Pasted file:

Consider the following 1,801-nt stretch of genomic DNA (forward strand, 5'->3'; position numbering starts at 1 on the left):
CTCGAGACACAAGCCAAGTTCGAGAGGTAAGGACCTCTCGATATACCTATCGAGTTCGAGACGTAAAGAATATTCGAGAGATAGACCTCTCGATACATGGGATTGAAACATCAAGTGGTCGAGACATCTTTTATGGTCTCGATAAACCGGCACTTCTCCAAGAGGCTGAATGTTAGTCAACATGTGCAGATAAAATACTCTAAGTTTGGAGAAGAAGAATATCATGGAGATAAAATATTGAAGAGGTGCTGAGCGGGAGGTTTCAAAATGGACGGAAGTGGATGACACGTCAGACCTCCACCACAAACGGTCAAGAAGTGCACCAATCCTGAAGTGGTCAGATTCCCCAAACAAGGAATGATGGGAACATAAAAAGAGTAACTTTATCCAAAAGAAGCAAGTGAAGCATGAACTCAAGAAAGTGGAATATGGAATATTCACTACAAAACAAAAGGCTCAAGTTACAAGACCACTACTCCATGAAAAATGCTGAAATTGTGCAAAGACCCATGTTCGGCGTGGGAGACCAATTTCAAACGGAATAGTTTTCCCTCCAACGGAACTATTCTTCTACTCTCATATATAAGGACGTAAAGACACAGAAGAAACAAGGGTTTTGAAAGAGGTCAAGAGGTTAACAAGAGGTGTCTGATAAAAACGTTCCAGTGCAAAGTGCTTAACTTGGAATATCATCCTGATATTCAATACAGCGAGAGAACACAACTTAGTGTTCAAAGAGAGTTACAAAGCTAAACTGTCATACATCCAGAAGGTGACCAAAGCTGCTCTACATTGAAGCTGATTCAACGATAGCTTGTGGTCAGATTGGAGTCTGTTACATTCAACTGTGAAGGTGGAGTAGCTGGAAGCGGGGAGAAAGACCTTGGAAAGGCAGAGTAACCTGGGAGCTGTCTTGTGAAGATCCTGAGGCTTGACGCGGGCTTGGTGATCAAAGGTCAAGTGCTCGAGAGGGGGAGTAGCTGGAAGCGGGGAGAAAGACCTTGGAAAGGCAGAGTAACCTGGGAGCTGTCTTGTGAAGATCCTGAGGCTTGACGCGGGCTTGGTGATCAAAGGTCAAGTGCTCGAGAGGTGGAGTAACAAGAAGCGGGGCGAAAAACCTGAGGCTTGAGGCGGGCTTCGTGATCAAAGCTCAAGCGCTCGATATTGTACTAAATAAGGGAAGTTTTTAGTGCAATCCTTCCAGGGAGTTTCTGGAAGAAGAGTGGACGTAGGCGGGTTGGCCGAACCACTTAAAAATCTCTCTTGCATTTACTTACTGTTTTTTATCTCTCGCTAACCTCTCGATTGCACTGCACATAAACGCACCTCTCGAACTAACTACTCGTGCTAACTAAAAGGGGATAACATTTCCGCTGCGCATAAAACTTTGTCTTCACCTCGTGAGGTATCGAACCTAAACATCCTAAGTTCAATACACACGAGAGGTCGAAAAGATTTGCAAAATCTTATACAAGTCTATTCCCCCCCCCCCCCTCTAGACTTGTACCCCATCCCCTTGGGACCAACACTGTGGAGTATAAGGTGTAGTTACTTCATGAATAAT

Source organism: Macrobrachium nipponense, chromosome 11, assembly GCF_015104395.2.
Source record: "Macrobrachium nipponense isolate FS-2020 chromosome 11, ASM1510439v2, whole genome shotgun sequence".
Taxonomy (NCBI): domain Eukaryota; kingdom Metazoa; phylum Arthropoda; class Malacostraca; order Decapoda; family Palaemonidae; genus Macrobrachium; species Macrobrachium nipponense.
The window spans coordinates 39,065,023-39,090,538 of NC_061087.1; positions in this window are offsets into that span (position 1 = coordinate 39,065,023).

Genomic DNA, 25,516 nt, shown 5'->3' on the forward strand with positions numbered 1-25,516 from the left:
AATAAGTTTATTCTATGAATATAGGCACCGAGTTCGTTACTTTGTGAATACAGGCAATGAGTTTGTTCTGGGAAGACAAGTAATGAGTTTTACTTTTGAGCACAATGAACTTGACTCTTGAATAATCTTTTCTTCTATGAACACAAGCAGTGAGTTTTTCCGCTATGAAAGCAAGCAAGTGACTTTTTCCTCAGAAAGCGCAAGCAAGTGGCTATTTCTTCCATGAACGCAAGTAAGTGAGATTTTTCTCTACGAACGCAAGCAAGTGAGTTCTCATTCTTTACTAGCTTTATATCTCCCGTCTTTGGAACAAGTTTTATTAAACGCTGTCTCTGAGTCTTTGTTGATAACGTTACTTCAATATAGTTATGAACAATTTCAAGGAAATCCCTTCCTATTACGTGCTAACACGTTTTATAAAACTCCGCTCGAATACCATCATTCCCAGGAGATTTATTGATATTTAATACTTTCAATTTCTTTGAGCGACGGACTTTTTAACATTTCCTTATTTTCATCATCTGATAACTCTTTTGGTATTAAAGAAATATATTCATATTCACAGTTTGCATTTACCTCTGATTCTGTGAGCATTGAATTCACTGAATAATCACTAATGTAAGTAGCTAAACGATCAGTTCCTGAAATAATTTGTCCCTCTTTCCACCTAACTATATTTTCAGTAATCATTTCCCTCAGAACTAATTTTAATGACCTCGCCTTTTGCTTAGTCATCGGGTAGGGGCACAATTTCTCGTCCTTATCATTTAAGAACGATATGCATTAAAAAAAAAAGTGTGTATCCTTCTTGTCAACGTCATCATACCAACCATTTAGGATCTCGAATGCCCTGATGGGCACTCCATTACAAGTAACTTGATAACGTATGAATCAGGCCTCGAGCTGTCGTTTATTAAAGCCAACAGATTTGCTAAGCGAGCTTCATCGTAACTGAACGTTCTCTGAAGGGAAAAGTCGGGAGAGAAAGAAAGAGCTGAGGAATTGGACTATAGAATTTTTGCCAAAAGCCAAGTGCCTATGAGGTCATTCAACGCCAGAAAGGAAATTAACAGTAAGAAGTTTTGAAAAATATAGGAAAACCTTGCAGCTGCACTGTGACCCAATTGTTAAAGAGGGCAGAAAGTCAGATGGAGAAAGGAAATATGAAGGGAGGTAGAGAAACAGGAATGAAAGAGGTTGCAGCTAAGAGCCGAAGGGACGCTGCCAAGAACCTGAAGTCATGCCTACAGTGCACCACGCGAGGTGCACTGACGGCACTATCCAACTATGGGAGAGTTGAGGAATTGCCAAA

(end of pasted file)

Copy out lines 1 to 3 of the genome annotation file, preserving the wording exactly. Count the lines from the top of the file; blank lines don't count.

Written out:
Consider the following 1,801-nt stretch of genomic DNA (forward strand, 5'->3'; position numbering starts at 1 on the left):
CTCGAGACACAAGCCAAGTTCGAGAGGTAAGGACCTCTCGATATACCTATCGAGTTCGAGACGTAAAGAATATTCGAGAGATAGACCTCTCGATACATGGGATTGAAACATCAAGTGGTCGAGACATCTTTTATGGTCTCGATAAACCGGCACTTCTCCAAGAGGCTGAATGTTAGTCAACATGTGCAGATAAAATACTCTAAGTTTGGAGAAGAAGAATATCATGGAGATAAAATATTGAAGAGGTGCTGAGCGGGAGGTTTCAAAATGGACGGAAGTGGATGACACGTCAGACCTCCACCACAAACGGTCAAGAAGTGCACCAATCCTGAAGTGGTCAGATTCCCCAAACAAGGAATGATGGGAACATAAAAAGAGTAACTTTATCCAAAAGAAGCAAGTGAAGCATGAACTCAAGAAAGTGGAATATGGAATATTCACTACAAAACAAAAGGCTCAAGTTACAAGACCACTACTCCATGAAAAATGCTGAAATTGTGCAAAGACCCATGTTCGGCGTGGGAGACCAATTTCAAACGGAATAGTTTTCCCTCCAACGGAACTATTCTTCTACTCTCATATATAAGGACGTAAAGACACAGAAGAAACAAGGGTTTTGAAAGAGGTCAAGAGGTTAACAAGAGGTGTCTGATAAAAACGTTCCAGTGCAAAGTGCTTAACTTGGAATATCATCCTGATATTCAATACAGCGAGAGAACACAACTTAGTGTTCAAAGAGAGTTACAAAGCTAAACTGTCATACATCCAGAAGGTGACCAAAGCTGCTCTACATTGAAGCTGATTCAACGATAGCTTGTGGTCAGATTGGAGTCTGTTACATTCAACTGTGAAGGTGGAGTAGCTGGAAGCGGGGAGAAAGACCTTGGAAAGGCAGAGTAACCTGGGAGCTGTCTTGTGAAGATCCTGAGGCTTGACGCGGGCTTGGTGATCAAAGGTCAAGTGCTCGAGAGGGGGAGTAGCTGGAAGCGGGGAGAAAGACCTTGGAAAGGCAGAGTAACCTGGGAGCTGTCTTGTGAAGATCCTGAGGCTTGACGCGGGCTTGGTGATCAAAGGTCAAGTGCTCGAGAGGTGGAGTAACAAGAAGCGGGGCGAAAAACCTGAGGCTTGAGGCGGGCTTCGTGATCAAAGCTCAAGCGCTCGATATTGTACTAAATAAGGGAAGTTTTTAGTGCAATCCTTCCAGGGAGTTTCTGGAAGAAGAGTGGACGTAGGCGGGTTGGCCGAACCACTTAAAAATCTCTCTTGCATTTACTTACTGTTTTTTATCTCTCGCTAACCTCTCGATTGCACTGCACATAAACGCACCTCTCGAACTAACTACTCGTGCTAACTAAAAGGGGATAACATTTCCGCTGCGCATAAAACTTTGTCTTCACCTCGTGAGGTATCGAACCTAAACATCCTAAGTTCAATACACACGAGAGGTCGAAAAGATTTGCAAAATCTTATACAAGTCTATTCCCCCCCCCCCCCTCTAGACTTGTACCCCATCCCCTTGGGACCAACACTGTGGAGTATAAGGTGTAGTTACTTCATGAATAAT

Source organism: Macrobrachium nipponense, chromosome 11, assembly GCF_015104395.2.